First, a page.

He and his friend decided to make a bed out of steel beams with reinforcements in the right places to support my weight. My dad thought of adding a wedge of some kind at the end of the bed for the mattress to rest on. He'd hoped that a slight elevation will help my legs. The elevation was about 10 degrees - a slope ratio of about 1:6 - I have to say it worked wonders on my legs. Now I insist on having a wedge under the mattress on any bed that I regularly sleep on.
Therapists would suggest putting your legs on top of pillows, invariably by the end of your sleep you'd see those pillows on the floor. Heaven knows what use they were and you'd notice no discernible difference to your legs. Putting something under the mattress to elevate it the mattress is a much better and stable solution.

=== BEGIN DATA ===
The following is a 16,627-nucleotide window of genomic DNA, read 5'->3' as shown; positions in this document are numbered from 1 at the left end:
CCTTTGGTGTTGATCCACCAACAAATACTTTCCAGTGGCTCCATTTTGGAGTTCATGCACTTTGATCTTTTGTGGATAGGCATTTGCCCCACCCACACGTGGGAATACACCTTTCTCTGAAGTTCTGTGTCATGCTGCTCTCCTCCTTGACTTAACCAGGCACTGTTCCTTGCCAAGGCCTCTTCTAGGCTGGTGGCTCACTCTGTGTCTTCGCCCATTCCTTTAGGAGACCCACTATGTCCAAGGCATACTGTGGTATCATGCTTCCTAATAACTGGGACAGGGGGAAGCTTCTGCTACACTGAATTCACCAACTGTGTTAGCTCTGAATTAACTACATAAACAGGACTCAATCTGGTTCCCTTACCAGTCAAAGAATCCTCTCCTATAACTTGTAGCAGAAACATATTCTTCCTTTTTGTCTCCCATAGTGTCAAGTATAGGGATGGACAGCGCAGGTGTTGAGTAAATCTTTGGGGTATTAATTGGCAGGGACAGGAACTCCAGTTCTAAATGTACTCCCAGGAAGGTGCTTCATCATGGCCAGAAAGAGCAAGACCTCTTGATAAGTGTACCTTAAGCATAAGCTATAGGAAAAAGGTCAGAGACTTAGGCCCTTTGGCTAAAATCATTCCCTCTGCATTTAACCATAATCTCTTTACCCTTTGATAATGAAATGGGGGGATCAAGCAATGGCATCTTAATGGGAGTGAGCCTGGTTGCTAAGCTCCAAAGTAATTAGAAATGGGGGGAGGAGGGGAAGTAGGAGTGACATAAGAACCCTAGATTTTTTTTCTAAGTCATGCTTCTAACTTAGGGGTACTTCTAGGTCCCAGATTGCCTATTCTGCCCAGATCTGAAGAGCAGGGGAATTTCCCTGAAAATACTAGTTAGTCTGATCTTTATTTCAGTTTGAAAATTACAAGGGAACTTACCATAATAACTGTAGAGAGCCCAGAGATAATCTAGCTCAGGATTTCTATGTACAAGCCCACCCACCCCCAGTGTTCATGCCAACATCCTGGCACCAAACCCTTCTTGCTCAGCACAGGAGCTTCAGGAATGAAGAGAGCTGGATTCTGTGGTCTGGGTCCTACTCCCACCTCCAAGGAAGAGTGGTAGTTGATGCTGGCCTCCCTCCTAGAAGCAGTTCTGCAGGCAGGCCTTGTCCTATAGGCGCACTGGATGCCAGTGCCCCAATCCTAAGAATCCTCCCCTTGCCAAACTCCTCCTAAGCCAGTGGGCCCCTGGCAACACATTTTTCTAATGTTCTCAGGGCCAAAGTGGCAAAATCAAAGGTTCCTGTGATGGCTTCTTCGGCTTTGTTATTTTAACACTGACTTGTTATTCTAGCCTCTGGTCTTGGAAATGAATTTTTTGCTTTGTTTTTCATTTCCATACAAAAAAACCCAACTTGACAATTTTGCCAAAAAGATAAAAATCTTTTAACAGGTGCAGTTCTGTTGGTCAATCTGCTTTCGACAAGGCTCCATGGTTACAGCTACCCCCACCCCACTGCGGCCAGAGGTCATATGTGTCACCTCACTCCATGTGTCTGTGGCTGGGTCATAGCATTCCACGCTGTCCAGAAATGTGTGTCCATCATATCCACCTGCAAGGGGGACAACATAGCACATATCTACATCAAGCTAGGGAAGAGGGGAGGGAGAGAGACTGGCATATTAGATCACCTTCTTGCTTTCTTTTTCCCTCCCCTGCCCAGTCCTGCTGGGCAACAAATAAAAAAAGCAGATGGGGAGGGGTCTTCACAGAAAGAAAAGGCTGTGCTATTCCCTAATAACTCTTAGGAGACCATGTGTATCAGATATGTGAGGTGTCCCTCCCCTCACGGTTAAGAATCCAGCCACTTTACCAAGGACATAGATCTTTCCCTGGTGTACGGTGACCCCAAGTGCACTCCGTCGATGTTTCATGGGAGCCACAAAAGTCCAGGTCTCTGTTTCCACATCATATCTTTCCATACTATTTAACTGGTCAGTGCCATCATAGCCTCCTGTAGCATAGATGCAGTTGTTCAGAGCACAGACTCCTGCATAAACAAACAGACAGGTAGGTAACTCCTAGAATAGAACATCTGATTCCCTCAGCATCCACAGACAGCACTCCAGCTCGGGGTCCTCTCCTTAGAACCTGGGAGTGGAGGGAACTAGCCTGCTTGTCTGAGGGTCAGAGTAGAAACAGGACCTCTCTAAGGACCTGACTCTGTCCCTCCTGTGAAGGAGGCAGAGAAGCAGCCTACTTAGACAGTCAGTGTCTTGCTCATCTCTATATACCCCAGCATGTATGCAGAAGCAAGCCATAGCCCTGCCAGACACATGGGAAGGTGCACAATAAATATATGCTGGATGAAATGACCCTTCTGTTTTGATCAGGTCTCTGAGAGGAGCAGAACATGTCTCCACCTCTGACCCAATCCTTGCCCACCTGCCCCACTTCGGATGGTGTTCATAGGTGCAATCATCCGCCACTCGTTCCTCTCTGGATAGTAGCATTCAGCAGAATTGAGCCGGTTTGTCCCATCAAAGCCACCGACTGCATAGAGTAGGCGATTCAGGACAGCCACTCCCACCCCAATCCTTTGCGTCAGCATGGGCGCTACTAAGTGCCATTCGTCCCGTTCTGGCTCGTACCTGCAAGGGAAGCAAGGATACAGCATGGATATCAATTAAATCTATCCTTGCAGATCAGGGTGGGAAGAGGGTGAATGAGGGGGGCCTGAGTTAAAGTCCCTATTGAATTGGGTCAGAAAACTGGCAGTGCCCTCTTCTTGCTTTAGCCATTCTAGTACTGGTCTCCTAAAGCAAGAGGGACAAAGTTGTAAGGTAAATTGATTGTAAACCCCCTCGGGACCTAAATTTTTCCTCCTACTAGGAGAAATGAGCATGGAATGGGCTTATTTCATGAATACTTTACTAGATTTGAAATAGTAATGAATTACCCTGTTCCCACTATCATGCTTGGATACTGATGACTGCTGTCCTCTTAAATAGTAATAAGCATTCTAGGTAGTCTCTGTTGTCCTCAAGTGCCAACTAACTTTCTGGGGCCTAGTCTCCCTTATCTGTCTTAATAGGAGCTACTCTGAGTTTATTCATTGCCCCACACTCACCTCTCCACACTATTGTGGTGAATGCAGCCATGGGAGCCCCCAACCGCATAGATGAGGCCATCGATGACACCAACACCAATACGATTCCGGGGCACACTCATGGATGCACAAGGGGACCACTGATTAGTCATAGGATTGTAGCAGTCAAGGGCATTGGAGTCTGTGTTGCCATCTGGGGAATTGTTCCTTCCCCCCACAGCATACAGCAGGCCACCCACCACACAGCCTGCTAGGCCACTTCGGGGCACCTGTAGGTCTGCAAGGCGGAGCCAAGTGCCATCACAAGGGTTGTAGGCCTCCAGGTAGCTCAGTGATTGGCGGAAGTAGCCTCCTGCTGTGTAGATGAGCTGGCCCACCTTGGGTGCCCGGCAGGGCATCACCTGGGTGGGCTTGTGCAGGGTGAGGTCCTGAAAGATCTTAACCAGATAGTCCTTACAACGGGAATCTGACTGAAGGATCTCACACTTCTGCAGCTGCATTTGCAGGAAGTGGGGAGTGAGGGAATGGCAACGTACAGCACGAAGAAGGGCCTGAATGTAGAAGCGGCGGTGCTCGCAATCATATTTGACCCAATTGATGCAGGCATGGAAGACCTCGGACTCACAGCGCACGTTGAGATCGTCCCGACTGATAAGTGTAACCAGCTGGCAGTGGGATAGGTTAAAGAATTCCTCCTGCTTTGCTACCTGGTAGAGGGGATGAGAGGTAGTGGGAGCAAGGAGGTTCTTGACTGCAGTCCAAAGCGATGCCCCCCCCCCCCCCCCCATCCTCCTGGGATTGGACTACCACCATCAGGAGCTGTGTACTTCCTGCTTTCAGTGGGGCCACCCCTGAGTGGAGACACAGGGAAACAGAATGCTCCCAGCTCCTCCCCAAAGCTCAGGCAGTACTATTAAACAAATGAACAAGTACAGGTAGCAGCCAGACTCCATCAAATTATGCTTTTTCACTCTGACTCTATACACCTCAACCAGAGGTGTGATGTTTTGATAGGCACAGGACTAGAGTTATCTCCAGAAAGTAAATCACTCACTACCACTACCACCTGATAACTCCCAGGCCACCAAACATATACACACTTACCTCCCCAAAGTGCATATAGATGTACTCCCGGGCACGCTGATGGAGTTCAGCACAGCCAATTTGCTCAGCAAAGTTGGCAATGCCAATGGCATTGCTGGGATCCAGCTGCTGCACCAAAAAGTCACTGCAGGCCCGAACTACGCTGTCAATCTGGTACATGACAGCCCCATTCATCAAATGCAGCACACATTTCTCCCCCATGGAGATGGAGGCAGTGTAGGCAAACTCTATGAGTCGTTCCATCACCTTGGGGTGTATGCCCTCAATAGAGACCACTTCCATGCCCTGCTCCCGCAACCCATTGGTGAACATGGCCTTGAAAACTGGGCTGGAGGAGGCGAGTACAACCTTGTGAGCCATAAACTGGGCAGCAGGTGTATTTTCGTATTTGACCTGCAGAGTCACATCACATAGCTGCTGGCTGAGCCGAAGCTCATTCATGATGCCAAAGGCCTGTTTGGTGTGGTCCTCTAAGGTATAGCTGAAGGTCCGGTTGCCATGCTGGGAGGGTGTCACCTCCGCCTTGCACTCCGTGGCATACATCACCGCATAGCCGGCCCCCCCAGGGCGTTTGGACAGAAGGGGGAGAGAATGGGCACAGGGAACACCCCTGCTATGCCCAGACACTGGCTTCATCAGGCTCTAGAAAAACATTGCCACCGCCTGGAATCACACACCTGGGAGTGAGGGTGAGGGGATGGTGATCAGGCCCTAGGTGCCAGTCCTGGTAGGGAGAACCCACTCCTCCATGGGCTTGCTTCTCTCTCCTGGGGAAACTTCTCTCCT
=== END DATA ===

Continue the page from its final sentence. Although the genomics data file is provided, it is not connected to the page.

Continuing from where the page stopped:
Nearly everyone in the world sleep on flat beds - so going on holiday adds to my worries on how I'd cope with my legs. My tip would be to get anything you can get your hands on and put them under the mattress. During my last holiday, I had stuffed several pillows, bed throws and cushions under the mattress. This alone made me worry less about my legs and my legs were stable during the entire holiday. I suppose the same sort of technique can be applied to help with lymphoedema in the arms.
To summarise - when on holiday, stuff pillows and cushions under the mattress to provide elevation for your legs.
|My bed with the wedge|
|The wedge itself|